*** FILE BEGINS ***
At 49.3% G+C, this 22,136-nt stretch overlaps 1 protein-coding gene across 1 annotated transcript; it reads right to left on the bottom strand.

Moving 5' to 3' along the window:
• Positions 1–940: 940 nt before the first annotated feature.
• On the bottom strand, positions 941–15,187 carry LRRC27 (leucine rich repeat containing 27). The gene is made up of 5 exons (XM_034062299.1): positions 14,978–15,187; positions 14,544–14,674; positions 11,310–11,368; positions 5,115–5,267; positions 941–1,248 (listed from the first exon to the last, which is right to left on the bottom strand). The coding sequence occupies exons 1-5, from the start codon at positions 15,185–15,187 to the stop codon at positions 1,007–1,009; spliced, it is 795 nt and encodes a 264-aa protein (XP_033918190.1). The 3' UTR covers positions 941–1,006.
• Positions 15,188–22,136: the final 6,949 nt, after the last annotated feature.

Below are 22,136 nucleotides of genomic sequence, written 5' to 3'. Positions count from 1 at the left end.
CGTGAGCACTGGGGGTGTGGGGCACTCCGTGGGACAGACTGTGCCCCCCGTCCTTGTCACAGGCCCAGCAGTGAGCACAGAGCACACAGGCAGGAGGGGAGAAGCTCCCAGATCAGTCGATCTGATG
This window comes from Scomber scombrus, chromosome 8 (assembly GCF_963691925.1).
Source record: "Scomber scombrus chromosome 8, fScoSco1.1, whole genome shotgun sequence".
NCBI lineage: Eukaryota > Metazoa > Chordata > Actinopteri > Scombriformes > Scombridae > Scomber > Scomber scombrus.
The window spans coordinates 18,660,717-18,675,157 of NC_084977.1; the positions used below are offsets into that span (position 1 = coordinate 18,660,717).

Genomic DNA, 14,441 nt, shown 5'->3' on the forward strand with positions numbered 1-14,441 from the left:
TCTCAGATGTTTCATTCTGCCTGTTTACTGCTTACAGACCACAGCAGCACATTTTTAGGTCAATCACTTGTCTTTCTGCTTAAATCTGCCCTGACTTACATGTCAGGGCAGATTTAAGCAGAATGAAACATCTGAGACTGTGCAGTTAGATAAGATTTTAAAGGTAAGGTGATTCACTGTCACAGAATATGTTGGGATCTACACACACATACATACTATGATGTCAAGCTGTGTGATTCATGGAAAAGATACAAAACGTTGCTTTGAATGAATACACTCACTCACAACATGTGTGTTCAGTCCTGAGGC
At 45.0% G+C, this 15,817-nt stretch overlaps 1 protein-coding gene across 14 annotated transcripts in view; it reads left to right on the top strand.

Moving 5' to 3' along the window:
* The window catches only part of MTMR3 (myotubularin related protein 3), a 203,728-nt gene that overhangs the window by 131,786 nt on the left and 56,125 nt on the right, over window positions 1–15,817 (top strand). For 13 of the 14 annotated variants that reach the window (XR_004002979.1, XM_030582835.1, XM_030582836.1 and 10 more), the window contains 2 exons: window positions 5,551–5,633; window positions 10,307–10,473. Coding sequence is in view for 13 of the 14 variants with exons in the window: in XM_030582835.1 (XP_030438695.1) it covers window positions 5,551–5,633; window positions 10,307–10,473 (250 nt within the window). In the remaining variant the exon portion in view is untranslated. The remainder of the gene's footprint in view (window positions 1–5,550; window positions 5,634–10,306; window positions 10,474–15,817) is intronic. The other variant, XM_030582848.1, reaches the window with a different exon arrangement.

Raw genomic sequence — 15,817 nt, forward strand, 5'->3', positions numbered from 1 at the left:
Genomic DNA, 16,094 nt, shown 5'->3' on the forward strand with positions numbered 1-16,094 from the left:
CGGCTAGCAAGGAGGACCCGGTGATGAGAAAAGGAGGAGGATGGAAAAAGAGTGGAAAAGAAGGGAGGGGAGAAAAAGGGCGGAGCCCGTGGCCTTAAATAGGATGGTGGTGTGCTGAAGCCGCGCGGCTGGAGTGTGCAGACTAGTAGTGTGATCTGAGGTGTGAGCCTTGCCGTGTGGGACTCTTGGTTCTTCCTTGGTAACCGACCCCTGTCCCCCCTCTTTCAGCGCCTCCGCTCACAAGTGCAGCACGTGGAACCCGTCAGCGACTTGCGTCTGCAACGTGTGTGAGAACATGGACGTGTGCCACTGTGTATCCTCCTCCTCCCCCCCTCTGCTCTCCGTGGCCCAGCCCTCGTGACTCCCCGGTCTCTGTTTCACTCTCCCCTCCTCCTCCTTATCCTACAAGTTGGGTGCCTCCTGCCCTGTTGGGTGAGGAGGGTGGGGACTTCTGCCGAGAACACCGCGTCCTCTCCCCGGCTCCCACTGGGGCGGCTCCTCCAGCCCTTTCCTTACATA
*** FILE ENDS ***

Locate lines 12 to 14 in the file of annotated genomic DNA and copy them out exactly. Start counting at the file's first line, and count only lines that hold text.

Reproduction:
Genomic DNA, 14,441 nt, shown 5'->3' on the forward strand with positions numbered 1-14,441 from the left:
TCTCAGATGTTTCATTCTGCCTGTTTACTGCTTACAGACCACAGCAGCACATTTTTAGGTCAATCACTTGTCTTTCTGCTTAAATCTGCCCTGACTTACATGTCAGGGCAGATTTAAGCAGAATGAAACATCTGAGACTGTGCAGTTAGATAAGATTTTAAAGGTAAGGTGATTCACTGTCACAGAATATGTTGGGATCTACACACACATACATACTATGATGTCAAGCTGTGTGATTCATGGAAAAGATACAAAACGTTGCTTTGAATGAATACACTCACTCACAACATGTGTGTTCAGTCCTGAGGC
At 45.0% G+C, this 15,817-nt stretch overlaps 1 protein-coding gene across 14 annotated transcripts in view; it reads left to right on the top strand.